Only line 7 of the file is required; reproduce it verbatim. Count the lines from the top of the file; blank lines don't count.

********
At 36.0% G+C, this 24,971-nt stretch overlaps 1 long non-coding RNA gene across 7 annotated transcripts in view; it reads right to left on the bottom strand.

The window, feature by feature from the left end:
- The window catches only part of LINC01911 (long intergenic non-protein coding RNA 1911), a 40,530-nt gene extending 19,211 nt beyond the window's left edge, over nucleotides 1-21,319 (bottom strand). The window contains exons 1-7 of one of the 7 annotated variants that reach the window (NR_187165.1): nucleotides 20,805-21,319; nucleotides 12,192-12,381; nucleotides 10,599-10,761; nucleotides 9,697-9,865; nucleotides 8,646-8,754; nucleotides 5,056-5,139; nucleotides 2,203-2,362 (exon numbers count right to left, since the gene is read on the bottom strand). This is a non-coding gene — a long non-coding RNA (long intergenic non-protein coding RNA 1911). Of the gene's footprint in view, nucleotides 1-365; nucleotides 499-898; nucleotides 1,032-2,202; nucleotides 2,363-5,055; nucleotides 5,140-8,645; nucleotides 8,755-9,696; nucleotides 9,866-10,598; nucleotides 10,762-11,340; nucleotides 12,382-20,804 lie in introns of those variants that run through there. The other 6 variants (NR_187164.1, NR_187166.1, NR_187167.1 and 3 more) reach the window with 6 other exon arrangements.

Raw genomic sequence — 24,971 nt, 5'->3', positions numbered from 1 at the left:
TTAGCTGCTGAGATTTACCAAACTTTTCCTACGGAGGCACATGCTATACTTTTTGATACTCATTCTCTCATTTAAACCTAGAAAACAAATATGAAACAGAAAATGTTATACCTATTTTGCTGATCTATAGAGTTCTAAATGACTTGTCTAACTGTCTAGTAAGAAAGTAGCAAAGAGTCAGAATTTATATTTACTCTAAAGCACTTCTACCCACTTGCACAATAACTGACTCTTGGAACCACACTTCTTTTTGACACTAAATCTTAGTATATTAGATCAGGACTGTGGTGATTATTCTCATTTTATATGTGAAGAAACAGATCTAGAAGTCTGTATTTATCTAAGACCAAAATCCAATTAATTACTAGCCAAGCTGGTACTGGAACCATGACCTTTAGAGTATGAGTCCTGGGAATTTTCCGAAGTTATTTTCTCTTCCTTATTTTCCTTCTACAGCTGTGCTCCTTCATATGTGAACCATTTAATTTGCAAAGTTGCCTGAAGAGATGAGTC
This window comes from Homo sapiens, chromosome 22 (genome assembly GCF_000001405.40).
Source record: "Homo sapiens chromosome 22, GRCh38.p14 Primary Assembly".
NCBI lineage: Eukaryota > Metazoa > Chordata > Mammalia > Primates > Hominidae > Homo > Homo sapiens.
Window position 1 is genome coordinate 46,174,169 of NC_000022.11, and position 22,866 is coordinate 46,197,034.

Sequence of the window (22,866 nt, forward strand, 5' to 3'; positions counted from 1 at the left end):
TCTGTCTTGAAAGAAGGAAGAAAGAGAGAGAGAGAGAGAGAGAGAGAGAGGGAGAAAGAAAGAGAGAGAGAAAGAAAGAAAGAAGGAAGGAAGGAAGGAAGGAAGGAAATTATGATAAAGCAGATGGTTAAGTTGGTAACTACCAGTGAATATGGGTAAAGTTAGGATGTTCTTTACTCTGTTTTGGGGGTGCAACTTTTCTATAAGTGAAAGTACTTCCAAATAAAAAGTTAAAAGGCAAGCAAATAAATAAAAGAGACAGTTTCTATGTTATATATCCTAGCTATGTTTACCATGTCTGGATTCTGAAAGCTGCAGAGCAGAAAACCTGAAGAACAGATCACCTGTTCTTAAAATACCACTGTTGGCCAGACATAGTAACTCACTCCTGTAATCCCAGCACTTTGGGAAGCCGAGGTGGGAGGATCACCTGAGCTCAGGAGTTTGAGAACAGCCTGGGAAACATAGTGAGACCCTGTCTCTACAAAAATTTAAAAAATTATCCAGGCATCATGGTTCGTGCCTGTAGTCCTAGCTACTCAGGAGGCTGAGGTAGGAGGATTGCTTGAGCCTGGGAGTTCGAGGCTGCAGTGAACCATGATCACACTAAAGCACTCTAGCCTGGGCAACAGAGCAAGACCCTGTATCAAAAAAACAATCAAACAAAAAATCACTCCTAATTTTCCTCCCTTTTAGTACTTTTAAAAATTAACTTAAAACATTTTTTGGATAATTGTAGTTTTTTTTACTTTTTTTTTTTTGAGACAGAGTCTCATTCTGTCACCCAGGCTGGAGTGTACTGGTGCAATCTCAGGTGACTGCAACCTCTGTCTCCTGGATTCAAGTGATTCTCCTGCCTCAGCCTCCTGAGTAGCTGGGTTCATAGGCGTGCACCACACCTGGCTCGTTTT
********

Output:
Source record: "Homo sapiens chromosome 22, GRCh38.p14 Primary Assembly".